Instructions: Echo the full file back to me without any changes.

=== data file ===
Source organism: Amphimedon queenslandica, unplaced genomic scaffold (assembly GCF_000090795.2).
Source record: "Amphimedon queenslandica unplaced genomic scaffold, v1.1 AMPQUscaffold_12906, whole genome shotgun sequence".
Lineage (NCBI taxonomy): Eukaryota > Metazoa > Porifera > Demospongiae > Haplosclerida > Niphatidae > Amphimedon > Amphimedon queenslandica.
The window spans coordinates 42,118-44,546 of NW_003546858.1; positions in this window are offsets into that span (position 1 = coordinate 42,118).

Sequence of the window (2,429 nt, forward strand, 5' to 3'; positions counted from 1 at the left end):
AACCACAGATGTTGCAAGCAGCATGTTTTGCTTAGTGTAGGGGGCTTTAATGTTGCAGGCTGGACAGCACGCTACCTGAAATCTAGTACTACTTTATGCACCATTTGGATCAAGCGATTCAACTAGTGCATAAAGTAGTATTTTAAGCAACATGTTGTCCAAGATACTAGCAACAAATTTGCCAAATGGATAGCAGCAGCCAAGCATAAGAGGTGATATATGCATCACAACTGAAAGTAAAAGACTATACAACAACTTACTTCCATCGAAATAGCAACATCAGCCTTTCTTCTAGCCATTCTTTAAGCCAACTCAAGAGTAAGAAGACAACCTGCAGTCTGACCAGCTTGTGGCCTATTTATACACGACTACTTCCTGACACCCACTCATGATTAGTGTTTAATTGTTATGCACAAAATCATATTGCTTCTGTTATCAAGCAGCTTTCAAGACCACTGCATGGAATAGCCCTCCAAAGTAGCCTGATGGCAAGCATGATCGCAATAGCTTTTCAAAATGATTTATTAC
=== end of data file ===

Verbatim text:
Source organism: Amphimedon queenslandica, unplaced genomic scaffold (assembly GCF_000090795.2).
Source record: "Amphimedon queenslandica unplaced genomic scaffold, v1.1 AMPQUscaffold_12906, whole genome shotgun sequence".
Lineage (NCBI taxonomy): Eukaryota > Metazoa > Porifera > Demospongiae > Haplosclerida > Niphatidae > Amphimedon > Amphimedon queenslandica.
The window spans coordinates 42,118-44,546 of NW_003546858.1; positions in this window are offsets into that span (position 1 = coordinate 42,118).

Sequence of the window (2,429 nt, forward strand, 5' to 3'; positions counted from 1 at the left end):
AACCACAGATGTTGCAAGCAGCATGTTTTGCTTAGTGTAGGGGGCTTTAATGTTGCAGGCTGGACAGCACGCTACCTGAAATCTAGTACTACTTTATGCACCATTTGGATCAAGCGATTCAACTAGTGCATAAAGTAGTATTTTAAGCAACATGTTGTCCAAGATACTAGCAACAAATTTGCCAAATGGATAGCAGCAGCCAAGCATAAGAGGTGATATATGCATCACAACTGAAAGTAAAAGACTATACAACAACTTACTTCCATCGAAATAGCAACATCAGCCTTTCTTCTAGCCATTCTTTAAGCCAACTCAAGAGTAAGAAGACAACCTGCAGTCTGACCAGCTTGTGGCCTATTTATACACGACTACTTCCTGACACCCACTCATGATTAGTGTTTAATTGTTATGCACAAAATCATATTGCTTCTGTTATCAAGCAGCTTTCAAGACCACTGCATGGAATAGCCCTCCAAAGTAGCCTGATGGCAAGCATGATCGCAATAGCTTTTCAAAATGATTTATTAC